So yeah, we’re in the Independent Era. And it’s awesome.

You know what happened after the Independents started crushing it in Hollywood?  The big studios started to buy them out.

Could that happen here?

(Speaking of the Independent Era – subscribe to the blog here to make sure you get next week’s write-up delivered straight to your inbox – because I’ve got a warning for those who may have gotten too big for their britches.)


Broadway Grosses w/e 11/26/2017: Give Thanks for Thanksgiving.

The following are the Broadway grosses for the week ending November 26, 2017.
The Broadway grosses are courtesy of The Broadway League
Read more here:

Podcast Episode 140 – Paper Mill Playhouse’s Producing Artistic Director, Mark Hoebee

WARNING:  The story that Mark Hoebee tells on this podcast will make you sweat.

It’s about when Paper Mill Playhouse, which costs well over $10 million to run every year, had only $6k left in the bank.

Ugh.  My stomach did a backflip just typing that.

And it was just about then that Mark took over the wheel as the captain of the ship.  Imagine being promoted to take over the Titanic after you hit the iceberg!  Who wants that job?!?

Well, Mark looked at that iceberg in the rear-view mirror and trudged forward.  And thanks to him and the good people of the Paper Mill community, Paper Mill turned it around, won a Tony Award, and has put multiple shows on Broadway with a bunch more circling the runway.

Tune in to this week’s podcast to hear what it’s like to run one of the most powerful regional theaters within kick-ball-change distance of Broadway as well as . . .

  • What Broadway had to do with the Paper Mill’s recession.
  • How he looked at himself as an audience member, not an Artistic Director, in order to program his seasons.
  • Working with commercial producers on out-of-town tryouts.
  • Why Cameron Mackintosh started stumping for Paper Mill.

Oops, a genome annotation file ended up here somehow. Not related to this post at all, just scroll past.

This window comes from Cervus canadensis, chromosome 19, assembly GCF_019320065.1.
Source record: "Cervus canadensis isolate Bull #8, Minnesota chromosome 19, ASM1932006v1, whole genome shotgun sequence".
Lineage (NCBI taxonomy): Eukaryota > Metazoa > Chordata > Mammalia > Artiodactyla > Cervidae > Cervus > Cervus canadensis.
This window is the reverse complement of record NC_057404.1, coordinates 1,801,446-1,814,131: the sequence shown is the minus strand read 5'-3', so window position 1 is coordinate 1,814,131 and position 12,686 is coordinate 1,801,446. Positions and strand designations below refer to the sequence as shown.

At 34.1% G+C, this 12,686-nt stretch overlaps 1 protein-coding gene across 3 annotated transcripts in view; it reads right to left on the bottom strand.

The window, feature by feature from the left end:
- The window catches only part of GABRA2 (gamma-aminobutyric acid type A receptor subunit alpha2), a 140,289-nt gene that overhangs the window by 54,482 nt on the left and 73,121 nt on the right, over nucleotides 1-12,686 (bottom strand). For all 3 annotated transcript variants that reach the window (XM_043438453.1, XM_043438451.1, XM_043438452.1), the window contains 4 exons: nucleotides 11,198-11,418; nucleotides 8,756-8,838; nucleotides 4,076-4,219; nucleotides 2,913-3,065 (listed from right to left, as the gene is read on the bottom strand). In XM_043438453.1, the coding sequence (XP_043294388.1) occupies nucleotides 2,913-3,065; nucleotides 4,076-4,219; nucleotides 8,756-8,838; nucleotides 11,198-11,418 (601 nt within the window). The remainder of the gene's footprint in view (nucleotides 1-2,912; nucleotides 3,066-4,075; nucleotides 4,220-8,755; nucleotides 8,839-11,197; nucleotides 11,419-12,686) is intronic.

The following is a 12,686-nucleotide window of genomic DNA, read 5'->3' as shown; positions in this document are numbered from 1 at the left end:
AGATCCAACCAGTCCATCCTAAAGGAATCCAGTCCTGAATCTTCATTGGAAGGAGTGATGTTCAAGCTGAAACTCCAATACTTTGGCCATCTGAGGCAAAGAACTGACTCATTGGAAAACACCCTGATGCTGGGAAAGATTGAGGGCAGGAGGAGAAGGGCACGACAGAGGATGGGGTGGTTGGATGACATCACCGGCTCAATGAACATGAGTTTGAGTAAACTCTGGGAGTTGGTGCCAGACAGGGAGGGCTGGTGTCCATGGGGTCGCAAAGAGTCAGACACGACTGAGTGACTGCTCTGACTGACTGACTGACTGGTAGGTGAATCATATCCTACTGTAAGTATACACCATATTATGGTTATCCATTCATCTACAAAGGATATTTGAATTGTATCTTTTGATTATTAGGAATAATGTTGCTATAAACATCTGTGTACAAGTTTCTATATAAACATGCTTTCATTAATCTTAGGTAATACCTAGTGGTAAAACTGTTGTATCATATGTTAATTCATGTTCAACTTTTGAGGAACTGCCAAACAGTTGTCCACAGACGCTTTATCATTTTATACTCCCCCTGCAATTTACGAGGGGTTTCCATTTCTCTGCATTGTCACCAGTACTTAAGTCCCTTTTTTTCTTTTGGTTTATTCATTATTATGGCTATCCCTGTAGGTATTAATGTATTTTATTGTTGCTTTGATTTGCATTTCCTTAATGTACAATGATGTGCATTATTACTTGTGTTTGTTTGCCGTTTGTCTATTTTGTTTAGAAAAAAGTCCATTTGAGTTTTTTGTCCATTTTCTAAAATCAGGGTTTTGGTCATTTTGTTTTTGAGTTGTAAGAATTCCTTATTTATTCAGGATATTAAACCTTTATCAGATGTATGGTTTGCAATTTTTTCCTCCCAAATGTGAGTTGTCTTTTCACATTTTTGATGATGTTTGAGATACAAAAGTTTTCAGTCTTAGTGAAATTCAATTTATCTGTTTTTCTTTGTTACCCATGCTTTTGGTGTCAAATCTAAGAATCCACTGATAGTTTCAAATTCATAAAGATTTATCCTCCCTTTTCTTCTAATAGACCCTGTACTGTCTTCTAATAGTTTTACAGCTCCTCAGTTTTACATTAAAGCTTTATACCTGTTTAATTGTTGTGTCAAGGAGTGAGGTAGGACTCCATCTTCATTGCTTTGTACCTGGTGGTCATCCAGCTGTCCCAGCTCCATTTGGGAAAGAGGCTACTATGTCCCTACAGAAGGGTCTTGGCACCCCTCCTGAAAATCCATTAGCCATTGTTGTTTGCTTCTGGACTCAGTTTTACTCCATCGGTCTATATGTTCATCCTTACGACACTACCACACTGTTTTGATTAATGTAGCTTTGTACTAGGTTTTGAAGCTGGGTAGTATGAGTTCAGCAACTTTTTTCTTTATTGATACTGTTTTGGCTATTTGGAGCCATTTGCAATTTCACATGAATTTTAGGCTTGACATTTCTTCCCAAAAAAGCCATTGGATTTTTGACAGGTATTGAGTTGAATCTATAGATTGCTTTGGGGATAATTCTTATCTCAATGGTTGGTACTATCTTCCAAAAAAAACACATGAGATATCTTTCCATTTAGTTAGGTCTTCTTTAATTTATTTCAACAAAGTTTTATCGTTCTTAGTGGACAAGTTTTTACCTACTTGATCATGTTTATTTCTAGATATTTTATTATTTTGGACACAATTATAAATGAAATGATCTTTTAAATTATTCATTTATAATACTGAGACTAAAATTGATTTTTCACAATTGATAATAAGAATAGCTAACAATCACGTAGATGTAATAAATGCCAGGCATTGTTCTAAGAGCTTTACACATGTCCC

• The difference between the relationship with the consumer on Broadway versus the consumer at a Regional Theater, and how we can learn from each other.

Musicals are becoming more dependent on regional theaters to help launch our shows.  Listen in to hear why Paper Mill, under Mark’s leadership, has become such a wonderful launching pad for new shows . . . maybe even yours.

Click here for the link to my podcast with Mark!

Listen to it on iTunes here. (And if you like the podcast, give it a great review, while you’re there!)

Download it here.



25 Years of Things I’m Thankful for on Broadway this Thanksgiving

I’m coming up on my 25th anniversary of working on Broadway.  Yep, in just a few weeks, I’ll be celebrating the date of “the call” I got from a mentor recommending me for a Production Assistant position for the Broadway run of My Fair Lady.  It was the best Xmas present I’ve ever received.

A lot has changed on Broadway over the past twenty-five years.  And while, yeah, a lot still needs to change (which is one of the reasons I started this blog), I thought I’d take a blog on this gobble-gobble day to remind us all that many things have changed for the better, which means things can and will change even more as we head into the next twenty-five years of all of our careers.

So, here are ten things I’m thankful for on Broadway this ThanKSgiving that weren’t always the case . . .

1. You can pick your seat!

When I first starting buying tickets to Broadways shows, the only thing you could choose was the section you wanted to sit in (orch, mezz, balcony).  Imagine how disappointed 17-year-old me was when I got to City of Angels after it won the Tony and I was much further back than I hoped.  🙁  I swear I didn’t enjoy the show as much because of that.  Now?  We’ve got seat maps, and some ticketing companies offer you “views from your seat” perspective.

2. The TKTS booth was remodeled!

I’m sure it was cutting edge when it opened, but the old TKTS design always looked like dorm furniture to me.  Now, the beautiful design is a tourist destination.  People are drawn to the booth just to sit on the steps (and the more people near our storefronts the better).  And, the renovations went on inside the “trailer” as well . . . you can pay by credit card now!

3. The America Musical has returned!

When I first got here, we were still in the midst of the British invasion.  Now, I loved those poperettas . . . and still do.  But it has been great to see us take back one of the few purely American art forms for ourselves with shows like Rent, Hamilton, Book of Mormon and more.